No-Discharge Zone for Chesapeake Under Consideration by DEQ

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By Stefanie Jackson – Northampton County Administrator Charles Kolakowski reported Aug. 27 that the entire Chesapeake Bay could soon become a no-discharge zone under the Clean Water Act, a federal law that aims to reduce pollution in U.S. waters. 

That means ships would not be permitted to discharge untreated or treated sewage into the Chesapeake Bay.

It’s one topic up for discussion by the Virginia Department of Environmental Quality, as determined by a study VDEQ did in consultation with Virginia Secretary of Natural Resources Matthew Strickler. His report on the study was released Aug. 19.

Gov. Ralph Northam called for the “environmental justice” study in an executive order he signed last year.

“Environmental justice communities – such as areas with large minority populations, those with lower incomes, and indigenous residents – are on the frontlines of climate and environmental change,” he stated in a VDEQ press release April 16.

“These communities and their residents are often the first affected by the negative consequences of environmental impacts, which make existing health and economic disparities even worse,” Strickler said.

The study “will help ensure the agency’s programs benefit all communities, especially those that have historically been the most burdened by pollution,” Northam said.

In spite of Trump administration proposals to weaken the U.S. Environmental Protection Agency (EPA), “DEQ has the authority under Virginia law to continue using standards that are more protective of the environment and public health,” the report stated.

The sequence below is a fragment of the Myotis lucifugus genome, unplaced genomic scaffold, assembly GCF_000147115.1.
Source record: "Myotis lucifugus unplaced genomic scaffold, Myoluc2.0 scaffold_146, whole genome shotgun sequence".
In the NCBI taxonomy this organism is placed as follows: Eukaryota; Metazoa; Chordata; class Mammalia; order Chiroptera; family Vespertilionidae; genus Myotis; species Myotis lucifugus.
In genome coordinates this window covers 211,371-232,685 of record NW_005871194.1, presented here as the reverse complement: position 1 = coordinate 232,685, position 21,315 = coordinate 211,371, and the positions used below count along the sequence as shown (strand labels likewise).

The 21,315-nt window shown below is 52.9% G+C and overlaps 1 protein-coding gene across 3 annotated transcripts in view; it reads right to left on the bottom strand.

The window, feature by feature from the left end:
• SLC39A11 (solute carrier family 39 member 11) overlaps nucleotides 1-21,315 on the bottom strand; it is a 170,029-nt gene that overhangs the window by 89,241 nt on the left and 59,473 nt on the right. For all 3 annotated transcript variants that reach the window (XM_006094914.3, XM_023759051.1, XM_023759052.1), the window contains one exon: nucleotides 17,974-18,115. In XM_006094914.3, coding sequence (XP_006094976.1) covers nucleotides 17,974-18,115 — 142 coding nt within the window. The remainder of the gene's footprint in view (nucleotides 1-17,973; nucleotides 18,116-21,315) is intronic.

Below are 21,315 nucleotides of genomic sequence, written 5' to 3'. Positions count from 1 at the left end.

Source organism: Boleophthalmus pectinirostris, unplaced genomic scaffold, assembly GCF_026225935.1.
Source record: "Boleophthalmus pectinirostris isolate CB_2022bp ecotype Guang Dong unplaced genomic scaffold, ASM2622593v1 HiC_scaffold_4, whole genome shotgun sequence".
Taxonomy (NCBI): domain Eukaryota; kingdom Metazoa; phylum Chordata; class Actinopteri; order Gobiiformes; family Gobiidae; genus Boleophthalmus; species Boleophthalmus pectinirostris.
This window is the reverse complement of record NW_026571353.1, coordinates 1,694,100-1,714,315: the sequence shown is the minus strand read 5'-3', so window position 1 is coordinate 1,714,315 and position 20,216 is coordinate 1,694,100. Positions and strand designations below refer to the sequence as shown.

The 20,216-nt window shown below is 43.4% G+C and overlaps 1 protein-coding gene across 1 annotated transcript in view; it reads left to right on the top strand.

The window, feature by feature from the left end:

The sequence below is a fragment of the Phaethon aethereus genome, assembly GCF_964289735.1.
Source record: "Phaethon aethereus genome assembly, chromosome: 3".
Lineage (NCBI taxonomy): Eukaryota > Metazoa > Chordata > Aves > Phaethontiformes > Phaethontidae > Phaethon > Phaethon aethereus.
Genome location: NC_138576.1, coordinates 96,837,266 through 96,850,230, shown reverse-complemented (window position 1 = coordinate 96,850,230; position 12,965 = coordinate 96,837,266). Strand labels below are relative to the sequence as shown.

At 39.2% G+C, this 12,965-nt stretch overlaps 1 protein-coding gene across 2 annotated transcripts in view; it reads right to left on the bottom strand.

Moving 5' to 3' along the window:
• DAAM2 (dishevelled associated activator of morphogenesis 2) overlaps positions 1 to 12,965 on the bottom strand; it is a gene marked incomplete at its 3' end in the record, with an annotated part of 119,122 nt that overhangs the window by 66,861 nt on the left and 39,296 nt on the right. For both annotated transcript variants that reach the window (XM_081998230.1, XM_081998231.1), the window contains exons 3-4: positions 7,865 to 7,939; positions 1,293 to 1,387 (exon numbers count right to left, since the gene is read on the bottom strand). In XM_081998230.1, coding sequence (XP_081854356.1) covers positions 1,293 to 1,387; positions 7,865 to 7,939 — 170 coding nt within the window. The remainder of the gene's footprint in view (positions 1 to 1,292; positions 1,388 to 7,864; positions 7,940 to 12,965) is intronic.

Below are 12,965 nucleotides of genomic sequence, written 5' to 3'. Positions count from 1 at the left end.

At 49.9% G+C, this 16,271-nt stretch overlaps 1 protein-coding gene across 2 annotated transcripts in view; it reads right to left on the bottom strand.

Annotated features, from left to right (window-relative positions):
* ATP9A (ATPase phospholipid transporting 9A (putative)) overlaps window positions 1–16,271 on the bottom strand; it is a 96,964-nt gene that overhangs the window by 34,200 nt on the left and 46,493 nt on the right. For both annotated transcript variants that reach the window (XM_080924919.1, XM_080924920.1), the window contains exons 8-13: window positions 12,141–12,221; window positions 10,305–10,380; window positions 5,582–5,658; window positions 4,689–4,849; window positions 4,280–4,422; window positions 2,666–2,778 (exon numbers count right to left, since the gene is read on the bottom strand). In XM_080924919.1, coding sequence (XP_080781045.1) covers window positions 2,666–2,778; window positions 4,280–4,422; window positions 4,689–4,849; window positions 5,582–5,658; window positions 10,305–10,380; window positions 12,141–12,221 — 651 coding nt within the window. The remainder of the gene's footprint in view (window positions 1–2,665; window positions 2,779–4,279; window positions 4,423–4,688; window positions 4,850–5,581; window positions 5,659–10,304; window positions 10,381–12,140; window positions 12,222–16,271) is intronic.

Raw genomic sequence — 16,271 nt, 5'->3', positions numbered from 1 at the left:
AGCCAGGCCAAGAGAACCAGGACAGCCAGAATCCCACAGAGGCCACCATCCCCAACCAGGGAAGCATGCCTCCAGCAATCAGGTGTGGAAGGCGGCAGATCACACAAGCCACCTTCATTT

VDEQ wants to be authorized by state law to enforce reporting of surface water withdrawals and apply penalties for noncompliance. The agency estimates at least 20% of withdrawals are unreported, “undermining water conservation efforts.”

VDEQ wants to expand drought monitoring from its current, “inadequate” 20-well system to a “comprehensive network” of wells for predicting drought and benefiting “localities, farmers, businesses, fish, and wildlife, especially under climate change scenarios.”

VDEQ aims to replace groundwater monitoring wells that are more than 30 years old and expand the groundwater monitoring system to include wells that measure saltwater intrusion in eastern Virginia. Some areas show significant saltwater intrusion, “which will only get worse as sea levels rise,” the report stated.

The agency also wants to improve public engagement in VDEQ’s activities by establishing community outreach coordinators at VDEQ’s six regional offices and providing live streaming of VDEQ’s public meetings and hearings.

VDEQ was formed in 1993. Since 2001, VDEQ’s general fund has been decreased by $37 million per year and 74 jobs have been lost, the study said. Now the agency must financially rely more heavily on permitting fees that have not been increased in years.

Last year, the Northam administration proposed $2.5 million in additional funding for VDEQ, but the General Assembly funded only about one-third of that amount, or $859,075.

“DEQ is doing its best” with limited funding, but further progress toward its goals will not be possible without additional resources, the report stated.

Northampton Supervisor John Coker said he will attend a State Water Control Board meeting, Sept. 6, in Richmond.

He will recommend that Eastern Shore groundwater withdrawals not used for drinking water should be taken from the shallow Columbia aquifer instead of the deeper Yorktown-Eastover aquifer.

For example, large poultry houses known as CAFOs (Concentrated Animal Feeding Operations) should withdraw water from the Columbia aquifer for use in their cooling systems.

The Yorktown aquifer is the Shore’s preferred source of drinking water because it’s deeper and less susceptible to contamination by septic systems, fertilizers, pesticides, and herbicides.

But because the Yorktown is deeper, it also takes longer for rainwater to reach the aquifer to replenish it. The Columbia aquifer recharges at 10 times the rate of the Yorktown.

Due to a lack of rivers or lakes, the Shore’s sole source of fresh water is its aquifers.